The reality is that the number of deaths and injuries from the 60 years of commercial nuclear power generation accidents are utterly tiny.



* http://www.world-nuclear.org/information-library/country-profiles/countries-a-f/france.aspx
French retail prices, without major effects from feed-in tariffs for wind and solar, remain very low. In 2013 French prices for medium-size industrials were about 90% of EU-27 average, and those for medium-size households (at less than 8 c/kWh) were less than half of EU-27 average



** quick wiki search
For 2016 specifically, National Highway Traffic Safety Administration (NHTSA) data shows 37,461 people were killed in 34,436 motor vehicle crashes, an average of 102 per day. In 2010, there were an estimated 5,419,000 crashes, 30,296 deadly, killing 32,999, and injuring 2,239,000.
 
Last edited:

Nemo

Member
Patreon Donor
Joined
May 9, 2019
Messages
7
Likes
7
Location
Spain
#20
Regarding the proposal of expanding the use of nuclear power to reduce our emissions, there is simply not enough uranium to make that worthy of consideration:

Uranium abundance: At the current rate of uranium consumption with conventional reactors, the world supply of viable uranium, which is the most common nuclear fuel, will last for 80 years. Scaling consumption up to 15 TW, the viable uranium supply will last for less than 5 years. (Viable uranium is the uranium that exists in a high enough ore concentration so that extracting the ore is economically justified.)https://phys.org/news/2011-05-nuclear-power-world-energy.htmlI have not seen the show yet, but I am definitively interested! https://phys.org/news/2011-05-nuclear-power-world-energy.html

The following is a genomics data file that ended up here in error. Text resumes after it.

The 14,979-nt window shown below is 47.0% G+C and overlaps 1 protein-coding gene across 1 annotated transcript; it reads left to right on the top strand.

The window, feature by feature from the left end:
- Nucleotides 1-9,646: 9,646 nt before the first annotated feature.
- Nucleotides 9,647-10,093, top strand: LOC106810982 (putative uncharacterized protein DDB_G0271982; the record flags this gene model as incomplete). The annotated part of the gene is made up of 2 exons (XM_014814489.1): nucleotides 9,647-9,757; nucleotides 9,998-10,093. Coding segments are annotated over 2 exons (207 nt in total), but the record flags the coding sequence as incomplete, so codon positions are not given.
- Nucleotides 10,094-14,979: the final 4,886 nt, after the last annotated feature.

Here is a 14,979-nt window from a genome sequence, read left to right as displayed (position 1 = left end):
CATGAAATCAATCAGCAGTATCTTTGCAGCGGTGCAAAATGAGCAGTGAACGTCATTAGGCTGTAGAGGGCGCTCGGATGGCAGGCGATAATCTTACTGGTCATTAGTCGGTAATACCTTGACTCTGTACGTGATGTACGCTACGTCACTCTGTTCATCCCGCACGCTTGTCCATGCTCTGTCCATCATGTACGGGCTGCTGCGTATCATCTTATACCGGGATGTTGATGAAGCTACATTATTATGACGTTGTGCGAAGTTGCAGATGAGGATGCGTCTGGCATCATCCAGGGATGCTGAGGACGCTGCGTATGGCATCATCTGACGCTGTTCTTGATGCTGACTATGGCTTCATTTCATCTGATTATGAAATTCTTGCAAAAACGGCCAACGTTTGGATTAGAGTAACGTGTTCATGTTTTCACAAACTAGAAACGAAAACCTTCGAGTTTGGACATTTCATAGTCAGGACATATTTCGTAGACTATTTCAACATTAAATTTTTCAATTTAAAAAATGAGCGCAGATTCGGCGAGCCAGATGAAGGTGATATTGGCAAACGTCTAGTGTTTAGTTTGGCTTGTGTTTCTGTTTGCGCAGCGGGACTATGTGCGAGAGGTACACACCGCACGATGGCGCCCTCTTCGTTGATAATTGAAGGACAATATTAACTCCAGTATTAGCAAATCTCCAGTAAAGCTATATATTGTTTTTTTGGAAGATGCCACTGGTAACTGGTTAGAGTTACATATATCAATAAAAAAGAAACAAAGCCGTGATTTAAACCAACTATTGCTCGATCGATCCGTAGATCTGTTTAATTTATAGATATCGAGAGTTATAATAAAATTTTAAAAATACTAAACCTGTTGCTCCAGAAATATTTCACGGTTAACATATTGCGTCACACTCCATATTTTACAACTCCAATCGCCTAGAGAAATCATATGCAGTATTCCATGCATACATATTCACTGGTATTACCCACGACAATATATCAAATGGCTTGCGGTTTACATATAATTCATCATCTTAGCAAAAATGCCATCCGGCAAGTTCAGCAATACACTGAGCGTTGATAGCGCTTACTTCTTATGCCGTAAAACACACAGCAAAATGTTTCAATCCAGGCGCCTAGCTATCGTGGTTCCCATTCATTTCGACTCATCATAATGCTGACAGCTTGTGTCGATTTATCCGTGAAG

Apart from increasing research on nuclear fusion reactors, which works on a completely different principle and promise clean and unlimited energy once its monumental challenges are (hopefully) resolved, mankind should be focusing on renewable sources and energy carriers (vectors) to accumulate and transport the “excess” energy produced by the elements when there is less demand on the grid.

This brings me to a point I think has not yet been discussed in the forum, that it is of my interest and I believe will also be a consideration for some other members: the sustainability of our hobby. The focus here I think should be the reliability and expected longevity of the electronics and to a lesser extent speakers, something that it is embedded in both the design and manufacturing of a product. There is also the energy consumption and footprint of the media of choice (hint: streaming is terribly unsustainable) but it is probably worth a separate discussion :)
 
Top Bottom